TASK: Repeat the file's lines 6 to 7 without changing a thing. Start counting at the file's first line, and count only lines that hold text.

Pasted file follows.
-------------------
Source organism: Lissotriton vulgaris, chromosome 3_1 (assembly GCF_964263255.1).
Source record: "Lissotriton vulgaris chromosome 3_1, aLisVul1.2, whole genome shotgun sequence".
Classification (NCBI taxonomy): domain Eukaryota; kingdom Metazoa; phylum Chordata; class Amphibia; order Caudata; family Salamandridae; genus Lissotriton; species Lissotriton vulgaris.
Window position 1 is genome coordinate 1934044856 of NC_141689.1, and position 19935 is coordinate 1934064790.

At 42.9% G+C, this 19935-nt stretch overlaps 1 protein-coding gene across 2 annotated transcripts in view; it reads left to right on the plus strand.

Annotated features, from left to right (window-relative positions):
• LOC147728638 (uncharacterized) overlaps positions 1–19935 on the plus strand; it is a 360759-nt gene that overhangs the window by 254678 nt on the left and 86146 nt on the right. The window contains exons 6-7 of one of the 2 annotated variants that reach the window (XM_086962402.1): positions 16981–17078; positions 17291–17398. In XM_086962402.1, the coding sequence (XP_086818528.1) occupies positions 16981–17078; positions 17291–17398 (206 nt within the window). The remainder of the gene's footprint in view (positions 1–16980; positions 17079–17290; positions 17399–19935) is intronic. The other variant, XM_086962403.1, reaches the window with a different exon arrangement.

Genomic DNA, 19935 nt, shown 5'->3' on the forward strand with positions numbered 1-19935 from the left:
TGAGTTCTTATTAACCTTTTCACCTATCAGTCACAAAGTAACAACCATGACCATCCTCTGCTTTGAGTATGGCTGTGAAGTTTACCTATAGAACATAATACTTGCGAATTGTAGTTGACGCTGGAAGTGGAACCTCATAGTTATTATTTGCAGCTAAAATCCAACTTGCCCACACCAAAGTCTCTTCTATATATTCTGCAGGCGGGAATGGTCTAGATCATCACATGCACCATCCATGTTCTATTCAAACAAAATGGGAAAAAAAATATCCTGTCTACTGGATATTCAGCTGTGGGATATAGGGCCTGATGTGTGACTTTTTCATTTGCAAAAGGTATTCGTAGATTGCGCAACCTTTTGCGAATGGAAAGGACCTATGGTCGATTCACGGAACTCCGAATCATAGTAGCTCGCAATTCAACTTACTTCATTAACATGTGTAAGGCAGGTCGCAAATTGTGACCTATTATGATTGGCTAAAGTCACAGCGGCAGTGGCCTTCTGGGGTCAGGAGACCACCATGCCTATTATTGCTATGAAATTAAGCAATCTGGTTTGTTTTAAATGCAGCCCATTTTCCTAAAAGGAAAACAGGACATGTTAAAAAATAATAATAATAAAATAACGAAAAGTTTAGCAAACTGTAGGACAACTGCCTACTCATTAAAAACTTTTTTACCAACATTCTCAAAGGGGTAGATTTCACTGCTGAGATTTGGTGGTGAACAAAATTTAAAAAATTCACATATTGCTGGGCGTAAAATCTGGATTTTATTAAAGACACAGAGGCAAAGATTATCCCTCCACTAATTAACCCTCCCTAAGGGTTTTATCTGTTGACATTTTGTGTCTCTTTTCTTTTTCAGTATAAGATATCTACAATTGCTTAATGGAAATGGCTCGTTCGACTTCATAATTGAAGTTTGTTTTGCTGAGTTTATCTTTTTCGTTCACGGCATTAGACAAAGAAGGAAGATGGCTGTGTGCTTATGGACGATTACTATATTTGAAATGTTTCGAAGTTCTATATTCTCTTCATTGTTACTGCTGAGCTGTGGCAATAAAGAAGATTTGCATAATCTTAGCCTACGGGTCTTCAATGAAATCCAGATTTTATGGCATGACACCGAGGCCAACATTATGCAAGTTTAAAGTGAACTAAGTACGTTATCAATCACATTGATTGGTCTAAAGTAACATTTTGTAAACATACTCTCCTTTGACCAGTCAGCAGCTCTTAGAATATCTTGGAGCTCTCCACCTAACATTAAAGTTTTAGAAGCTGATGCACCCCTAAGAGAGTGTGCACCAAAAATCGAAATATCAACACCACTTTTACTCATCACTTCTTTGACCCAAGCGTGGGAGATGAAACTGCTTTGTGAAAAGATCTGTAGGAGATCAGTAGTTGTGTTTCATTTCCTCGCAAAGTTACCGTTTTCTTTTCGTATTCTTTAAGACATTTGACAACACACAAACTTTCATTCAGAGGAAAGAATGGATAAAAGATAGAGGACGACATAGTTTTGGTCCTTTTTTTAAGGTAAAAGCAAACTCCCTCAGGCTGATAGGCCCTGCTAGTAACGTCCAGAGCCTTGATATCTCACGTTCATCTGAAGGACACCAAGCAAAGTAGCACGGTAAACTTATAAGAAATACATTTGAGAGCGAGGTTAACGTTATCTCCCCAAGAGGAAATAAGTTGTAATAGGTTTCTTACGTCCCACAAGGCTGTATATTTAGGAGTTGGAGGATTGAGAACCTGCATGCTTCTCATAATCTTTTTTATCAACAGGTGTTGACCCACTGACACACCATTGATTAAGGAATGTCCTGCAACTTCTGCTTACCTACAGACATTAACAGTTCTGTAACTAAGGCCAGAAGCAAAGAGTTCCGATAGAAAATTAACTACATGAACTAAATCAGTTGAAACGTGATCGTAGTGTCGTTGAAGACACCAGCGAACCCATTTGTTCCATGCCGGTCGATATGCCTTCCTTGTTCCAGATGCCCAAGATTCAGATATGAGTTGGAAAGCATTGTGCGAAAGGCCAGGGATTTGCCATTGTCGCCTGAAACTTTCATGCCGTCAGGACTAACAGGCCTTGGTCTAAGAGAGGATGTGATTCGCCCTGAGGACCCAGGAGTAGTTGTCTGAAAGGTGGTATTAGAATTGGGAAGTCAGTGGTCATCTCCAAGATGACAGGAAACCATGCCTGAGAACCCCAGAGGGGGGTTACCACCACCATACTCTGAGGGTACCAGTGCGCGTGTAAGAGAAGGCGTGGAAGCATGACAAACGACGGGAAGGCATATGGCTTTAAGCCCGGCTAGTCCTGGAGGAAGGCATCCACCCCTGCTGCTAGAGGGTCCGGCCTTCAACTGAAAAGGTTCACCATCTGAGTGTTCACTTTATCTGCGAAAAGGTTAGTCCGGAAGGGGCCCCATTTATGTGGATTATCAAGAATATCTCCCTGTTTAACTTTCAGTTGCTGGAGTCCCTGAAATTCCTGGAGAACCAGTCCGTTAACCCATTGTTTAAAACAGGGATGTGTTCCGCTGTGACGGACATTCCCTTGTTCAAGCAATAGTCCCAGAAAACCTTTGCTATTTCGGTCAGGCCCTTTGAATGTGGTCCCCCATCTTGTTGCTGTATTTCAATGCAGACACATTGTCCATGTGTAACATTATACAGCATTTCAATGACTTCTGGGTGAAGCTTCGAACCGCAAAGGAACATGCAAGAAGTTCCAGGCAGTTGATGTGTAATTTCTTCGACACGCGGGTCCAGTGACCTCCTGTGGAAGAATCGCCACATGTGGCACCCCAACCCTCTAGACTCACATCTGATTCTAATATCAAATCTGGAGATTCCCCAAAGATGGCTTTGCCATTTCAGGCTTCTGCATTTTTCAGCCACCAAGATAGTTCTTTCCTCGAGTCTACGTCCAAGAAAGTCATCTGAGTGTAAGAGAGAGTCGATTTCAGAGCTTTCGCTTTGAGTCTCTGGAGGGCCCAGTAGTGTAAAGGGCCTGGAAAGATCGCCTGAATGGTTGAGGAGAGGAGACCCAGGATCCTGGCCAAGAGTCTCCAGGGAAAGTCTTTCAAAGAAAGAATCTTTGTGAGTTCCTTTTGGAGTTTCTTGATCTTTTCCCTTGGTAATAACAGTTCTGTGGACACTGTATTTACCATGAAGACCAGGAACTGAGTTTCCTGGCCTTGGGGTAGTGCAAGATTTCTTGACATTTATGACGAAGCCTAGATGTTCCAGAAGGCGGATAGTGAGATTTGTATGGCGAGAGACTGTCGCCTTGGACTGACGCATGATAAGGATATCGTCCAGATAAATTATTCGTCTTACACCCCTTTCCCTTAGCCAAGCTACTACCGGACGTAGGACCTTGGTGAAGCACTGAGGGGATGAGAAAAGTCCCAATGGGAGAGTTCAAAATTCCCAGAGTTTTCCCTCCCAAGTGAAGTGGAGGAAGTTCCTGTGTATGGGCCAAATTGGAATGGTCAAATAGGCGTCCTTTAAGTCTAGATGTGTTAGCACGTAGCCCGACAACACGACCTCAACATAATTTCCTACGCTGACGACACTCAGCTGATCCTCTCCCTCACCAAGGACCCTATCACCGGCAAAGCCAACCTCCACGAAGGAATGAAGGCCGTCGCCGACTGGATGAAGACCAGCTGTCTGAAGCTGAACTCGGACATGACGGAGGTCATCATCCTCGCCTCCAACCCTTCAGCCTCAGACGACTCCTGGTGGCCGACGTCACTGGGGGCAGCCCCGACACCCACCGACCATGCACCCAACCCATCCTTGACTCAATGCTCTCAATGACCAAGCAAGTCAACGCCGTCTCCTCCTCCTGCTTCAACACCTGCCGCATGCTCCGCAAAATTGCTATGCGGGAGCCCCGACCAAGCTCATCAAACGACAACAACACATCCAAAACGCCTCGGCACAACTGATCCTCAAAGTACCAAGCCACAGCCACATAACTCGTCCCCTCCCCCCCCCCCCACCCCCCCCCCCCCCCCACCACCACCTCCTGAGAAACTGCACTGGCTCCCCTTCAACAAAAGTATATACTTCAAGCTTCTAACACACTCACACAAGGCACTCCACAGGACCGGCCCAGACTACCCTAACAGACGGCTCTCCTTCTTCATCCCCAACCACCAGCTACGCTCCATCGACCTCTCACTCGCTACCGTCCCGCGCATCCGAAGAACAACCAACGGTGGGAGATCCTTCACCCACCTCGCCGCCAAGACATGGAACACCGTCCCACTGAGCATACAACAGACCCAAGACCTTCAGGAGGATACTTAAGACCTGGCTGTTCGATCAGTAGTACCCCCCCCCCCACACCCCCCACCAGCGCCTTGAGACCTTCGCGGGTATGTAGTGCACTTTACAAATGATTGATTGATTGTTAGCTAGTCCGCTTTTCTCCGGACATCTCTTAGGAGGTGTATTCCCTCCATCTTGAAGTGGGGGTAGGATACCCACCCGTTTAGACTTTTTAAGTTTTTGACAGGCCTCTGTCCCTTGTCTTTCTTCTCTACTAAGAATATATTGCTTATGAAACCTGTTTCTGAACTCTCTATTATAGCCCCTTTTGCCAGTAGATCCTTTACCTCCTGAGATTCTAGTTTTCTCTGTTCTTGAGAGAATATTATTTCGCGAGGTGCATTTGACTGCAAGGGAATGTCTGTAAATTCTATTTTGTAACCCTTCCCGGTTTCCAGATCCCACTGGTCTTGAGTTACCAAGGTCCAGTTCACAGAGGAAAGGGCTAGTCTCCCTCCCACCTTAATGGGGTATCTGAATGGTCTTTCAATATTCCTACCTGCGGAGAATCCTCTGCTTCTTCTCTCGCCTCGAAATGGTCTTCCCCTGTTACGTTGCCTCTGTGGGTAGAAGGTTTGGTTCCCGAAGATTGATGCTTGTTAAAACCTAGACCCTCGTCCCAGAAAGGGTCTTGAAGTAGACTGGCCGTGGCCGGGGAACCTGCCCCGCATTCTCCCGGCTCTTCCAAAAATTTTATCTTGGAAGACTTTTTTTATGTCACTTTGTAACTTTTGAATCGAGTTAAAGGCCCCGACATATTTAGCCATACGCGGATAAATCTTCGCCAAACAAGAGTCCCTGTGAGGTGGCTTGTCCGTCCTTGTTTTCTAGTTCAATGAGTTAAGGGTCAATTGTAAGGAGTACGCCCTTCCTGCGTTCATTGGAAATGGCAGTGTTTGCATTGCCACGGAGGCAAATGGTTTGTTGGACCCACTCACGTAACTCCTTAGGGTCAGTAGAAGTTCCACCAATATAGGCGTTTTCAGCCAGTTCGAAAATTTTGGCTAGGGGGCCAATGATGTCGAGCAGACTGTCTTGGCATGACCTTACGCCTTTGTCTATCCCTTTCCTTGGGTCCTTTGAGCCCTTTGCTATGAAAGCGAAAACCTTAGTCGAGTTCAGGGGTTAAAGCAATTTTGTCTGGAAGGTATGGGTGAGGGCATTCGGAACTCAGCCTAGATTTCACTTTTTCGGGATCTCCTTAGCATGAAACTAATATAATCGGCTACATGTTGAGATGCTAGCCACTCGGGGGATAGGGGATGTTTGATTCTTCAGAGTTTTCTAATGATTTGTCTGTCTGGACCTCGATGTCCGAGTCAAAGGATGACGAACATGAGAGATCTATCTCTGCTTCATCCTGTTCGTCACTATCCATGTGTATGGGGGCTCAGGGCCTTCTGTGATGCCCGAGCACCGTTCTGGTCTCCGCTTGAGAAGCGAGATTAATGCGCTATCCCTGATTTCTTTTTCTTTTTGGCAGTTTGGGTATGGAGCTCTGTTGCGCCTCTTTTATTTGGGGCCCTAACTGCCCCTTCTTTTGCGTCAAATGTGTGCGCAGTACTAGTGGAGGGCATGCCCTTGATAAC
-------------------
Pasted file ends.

Annotated features, from left to right (window-relative positions):
• LOC147728638 (uncharacterized) overlaps positions 1–19935 on the plus strand; it is a 360759-nt gene that overhangs the window by 254678 nt on the left and 86146 nt on the right. The window contains exons 6-7 of one of the 2 annotated variants that reach the window (XM_086962402.1): positions 16981–17078; positions 17291–17398. In XM_086962402.1, the coding sequence (XP_086818528.1) occupies positions 16981–17078; positions 17291–17398 (206 nt within the window). The remainder of the gene's footprint in view (positions 1–16980; positions 17079–17290; positions 17399–19935) is intronic. The other variant, XM_086962403.1, reaches the window with a different exon arrangement.